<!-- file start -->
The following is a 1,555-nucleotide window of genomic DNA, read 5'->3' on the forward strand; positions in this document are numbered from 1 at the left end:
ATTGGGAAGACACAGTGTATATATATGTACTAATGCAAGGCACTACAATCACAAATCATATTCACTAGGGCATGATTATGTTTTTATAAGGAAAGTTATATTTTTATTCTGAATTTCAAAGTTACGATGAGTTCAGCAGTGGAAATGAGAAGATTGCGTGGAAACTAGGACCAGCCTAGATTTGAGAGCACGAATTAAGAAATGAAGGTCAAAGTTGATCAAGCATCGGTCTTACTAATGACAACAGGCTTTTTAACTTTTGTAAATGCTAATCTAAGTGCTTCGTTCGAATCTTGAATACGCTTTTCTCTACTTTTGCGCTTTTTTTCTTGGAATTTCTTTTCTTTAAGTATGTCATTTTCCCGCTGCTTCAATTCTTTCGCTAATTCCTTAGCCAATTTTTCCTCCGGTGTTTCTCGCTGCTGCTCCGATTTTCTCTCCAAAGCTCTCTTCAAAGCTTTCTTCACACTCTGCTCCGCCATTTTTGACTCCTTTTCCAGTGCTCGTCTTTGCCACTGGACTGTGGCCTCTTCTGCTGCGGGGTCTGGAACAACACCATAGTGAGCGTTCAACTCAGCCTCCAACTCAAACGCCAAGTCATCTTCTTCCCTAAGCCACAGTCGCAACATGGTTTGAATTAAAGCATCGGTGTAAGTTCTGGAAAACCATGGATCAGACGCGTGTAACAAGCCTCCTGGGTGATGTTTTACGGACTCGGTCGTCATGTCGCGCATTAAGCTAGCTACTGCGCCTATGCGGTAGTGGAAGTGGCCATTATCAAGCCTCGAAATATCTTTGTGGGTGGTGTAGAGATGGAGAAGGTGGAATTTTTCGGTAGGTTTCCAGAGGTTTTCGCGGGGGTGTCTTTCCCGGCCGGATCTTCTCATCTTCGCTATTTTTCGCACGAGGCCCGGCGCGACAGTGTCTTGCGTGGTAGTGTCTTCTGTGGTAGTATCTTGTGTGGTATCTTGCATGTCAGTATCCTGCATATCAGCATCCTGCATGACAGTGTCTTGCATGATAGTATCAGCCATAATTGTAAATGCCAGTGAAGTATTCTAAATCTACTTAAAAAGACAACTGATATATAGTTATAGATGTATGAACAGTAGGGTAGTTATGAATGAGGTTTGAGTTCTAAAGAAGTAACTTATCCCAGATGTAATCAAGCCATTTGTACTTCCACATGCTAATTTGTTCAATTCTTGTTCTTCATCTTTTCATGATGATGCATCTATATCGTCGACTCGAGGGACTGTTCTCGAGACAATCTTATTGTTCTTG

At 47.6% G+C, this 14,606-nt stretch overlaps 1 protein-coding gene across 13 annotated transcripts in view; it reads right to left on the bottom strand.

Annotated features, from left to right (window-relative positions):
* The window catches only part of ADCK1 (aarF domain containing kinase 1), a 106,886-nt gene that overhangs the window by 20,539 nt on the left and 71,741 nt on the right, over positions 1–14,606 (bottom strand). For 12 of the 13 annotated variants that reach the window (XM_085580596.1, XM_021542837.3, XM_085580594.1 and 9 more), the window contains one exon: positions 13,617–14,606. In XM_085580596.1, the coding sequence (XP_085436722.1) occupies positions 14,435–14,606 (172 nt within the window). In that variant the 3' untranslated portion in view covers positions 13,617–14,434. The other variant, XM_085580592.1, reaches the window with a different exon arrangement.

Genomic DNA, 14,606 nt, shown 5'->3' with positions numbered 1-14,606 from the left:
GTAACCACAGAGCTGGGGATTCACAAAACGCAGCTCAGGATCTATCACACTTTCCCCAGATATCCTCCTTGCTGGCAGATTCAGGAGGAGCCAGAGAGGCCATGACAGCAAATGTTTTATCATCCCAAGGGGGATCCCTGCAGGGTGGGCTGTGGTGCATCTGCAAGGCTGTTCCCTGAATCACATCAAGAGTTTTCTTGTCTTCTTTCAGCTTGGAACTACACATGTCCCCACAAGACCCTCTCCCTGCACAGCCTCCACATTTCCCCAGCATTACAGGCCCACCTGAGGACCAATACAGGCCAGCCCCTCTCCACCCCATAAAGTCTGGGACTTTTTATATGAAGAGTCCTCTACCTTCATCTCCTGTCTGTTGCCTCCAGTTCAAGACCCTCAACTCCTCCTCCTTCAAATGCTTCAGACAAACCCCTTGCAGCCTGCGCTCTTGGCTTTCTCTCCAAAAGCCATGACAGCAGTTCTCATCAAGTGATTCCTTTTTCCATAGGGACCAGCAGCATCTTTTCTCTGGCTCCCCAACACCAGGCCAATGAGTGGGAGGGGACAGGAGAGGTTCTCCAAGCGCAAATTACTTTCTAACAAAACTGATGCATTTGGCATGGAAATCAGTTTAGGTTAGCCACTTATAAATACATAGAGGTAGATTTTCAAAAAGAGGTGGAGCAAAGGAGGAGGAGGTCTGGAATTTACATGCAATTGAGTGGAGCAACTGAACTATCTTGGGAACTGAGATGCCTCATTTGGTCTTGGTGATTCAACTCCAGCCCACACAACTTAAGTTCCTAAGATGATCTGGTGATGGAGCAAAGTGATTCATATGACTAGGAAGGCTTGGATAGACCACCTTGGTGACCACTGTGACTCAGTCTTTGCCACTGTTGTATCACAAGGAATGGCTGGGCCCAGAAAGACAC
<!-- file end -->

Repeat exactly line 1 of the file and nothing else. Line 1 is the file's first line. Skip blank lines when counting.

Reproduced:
The following is a 1,555-nucleotide window of genomic DNA, read 5'->3' on the forward strand; positions in this document are numbered from 1 at the left end: